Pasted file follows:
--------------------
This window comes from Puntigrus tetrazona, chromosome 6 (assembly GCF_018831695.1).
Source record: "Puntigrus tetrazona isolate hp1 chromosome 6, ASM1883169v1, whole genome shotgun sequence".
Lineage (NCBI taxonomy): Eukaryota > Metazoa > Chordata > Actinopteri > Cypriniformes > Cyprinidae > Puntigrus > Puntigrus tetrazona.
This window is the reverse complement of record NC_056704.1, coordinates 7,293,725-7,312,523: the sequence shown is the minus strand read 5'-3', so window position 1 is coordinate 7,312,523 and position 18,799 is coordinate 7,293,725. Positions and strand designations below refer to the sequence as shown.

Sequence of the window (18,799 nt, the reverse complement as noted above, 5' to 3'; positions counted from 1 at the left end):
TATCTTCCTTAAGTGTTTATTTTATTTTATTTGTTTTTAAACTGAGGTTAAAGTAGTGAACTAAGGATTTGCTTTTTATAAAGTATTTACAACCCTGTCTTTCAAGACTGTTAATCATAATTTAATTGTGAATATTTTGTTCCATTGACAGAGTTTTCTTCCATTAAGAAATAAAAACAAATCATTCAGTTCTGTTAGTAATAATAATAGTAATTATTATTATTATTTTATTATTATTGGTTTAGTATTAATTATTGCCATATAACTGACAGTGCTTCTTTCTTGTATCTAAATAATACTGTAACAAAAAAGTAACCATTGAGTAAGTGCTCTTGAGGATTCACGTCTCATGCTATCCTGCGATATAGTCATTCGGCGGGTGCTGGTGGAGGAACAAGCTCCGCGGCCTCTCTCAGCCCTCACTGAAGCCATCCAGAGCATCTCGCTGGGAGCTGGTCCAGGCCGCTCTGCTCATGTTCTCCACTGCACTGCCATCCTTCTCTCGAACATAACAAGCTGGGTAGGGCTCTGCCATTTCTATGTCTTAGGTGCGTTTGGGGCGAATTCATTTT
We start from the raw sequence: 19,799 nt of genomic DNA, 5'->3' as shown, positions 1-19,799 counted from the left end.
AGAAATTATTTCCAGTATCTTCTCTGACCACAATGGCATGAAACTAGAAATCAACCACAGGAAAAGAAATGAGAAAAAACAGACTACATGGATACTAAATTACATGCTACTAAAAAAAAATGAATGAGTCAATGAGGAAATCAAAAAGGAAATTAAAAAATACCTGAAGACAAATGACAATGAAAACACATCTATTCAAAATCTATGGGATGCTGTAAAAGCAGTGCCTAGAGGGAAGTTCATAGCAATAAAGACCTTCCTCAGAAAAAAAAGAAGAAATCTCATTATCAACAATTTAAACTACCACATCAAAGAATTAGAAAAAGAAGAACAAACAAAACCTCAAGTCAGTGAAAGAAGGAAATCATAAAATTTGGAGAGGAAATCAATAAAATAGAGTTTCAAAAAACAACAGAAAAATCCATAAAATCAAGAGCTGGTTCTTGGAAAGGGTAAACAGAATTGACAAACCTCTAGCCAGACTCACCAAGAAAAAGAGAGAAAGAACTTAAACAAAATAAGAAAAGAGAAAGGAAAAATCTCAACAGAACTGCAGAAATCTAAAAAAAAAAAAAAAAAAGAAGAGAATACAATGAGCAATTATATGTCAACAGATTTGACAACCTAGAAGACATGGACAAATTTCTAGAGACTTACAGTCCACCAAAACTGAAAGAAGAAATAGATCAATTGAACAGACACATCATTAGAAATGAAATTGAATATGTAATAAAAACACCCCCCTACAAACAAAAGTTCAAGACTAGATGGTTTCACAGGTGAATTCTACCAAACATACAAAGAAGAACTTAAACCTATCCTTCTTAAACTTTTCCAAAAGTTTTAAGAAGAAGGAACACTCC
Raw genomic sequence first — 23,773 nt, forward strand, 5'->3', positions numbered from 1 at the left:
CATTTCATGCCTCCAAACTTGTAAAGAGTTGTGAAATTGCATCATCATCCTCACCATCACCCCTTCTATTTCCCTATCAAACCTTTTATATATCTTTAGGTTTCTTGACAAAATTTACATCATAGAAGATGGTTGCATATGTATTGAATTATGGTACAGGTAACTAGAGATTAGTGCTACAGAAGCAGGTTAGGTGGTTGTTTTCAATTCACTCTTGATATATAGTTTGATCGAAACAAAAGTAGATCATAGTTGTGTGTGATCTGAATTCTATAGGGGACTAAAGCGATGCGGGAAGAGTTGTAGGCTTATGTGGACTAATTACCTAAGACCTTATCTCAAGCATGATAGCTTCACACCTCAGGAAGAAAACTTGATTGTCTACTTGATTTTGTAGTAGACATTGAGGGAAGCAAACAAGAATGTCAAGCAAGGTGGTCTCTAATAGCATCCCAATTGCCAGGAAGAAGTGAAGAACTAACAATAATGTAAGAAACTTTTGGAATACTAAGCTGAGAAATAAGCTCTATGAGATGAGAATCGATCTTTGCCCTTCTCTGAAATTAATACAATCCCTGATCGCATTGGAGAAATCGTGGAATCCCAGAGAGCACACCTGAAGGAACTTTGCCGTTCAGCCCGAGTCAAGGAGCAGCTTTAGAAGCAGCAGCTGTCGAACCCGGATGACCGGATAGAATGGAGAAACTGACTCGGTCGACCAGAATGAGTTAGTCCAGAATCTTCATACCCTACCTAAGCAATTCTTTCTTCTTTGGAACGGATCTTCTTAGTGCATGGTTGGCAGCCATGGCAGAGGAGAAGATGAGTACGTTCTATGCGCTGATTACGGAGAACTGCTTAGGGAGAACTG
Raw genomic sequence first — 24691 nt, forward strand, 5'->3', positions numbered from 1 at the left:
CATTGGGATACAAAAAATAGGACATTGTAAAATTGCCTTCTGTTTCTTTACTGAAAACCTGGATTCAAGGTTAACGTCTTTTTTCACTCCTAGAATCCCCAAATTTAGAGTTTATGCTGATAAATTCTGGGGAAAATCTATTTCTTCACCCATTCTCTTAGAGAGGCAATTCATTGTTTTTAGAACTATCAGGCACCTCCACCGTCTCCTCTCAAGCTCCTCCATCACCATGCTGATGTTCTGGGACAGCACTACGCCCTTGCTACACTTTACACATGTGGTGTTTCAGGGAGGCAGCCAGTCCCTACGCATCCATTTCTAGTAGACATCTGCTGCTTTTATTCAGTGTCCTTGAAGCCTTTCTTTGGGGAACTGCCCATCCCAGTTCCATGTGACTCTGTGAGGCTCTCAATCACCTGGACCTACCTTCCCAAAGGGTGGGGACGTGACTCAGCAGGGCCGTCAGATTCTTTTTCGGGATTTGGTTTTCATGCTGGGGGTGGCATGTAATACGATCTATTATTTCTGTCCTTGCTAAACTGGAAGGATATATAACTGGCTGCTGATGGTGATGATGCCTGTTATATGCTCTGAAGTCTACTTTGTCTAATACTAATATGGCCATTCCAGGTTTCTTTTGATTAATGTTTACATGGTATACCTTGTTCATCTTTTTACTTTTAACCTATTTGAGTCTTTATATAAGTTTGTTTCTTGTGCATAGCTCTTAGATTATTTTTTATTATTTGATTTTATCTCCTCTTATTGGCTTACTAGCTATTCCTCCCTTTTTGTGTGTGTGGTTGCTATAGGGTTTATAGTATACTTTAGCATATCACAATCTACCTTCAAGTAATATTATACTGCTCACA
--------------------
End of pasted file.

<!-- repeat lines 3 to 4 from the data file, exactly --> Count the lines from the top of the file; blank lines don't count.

Lineage (NCBI taxonomy): Eukaryota > Metazoa > Chordata > Actinopteri > Cypriniformes > Cyprinidae > Puntigrus > Puntigrus tetrazona.
This window is the reverse complement of record NC_056704.1, coordinates 7,293,725-7,312,523: the sequence shown is the minus strand read 5'-3', so window position 1 is coordinate 7,312,523 and position 18,799 is coordinate 7,293,725. Positions and strand designations below refer to the sequence as shown.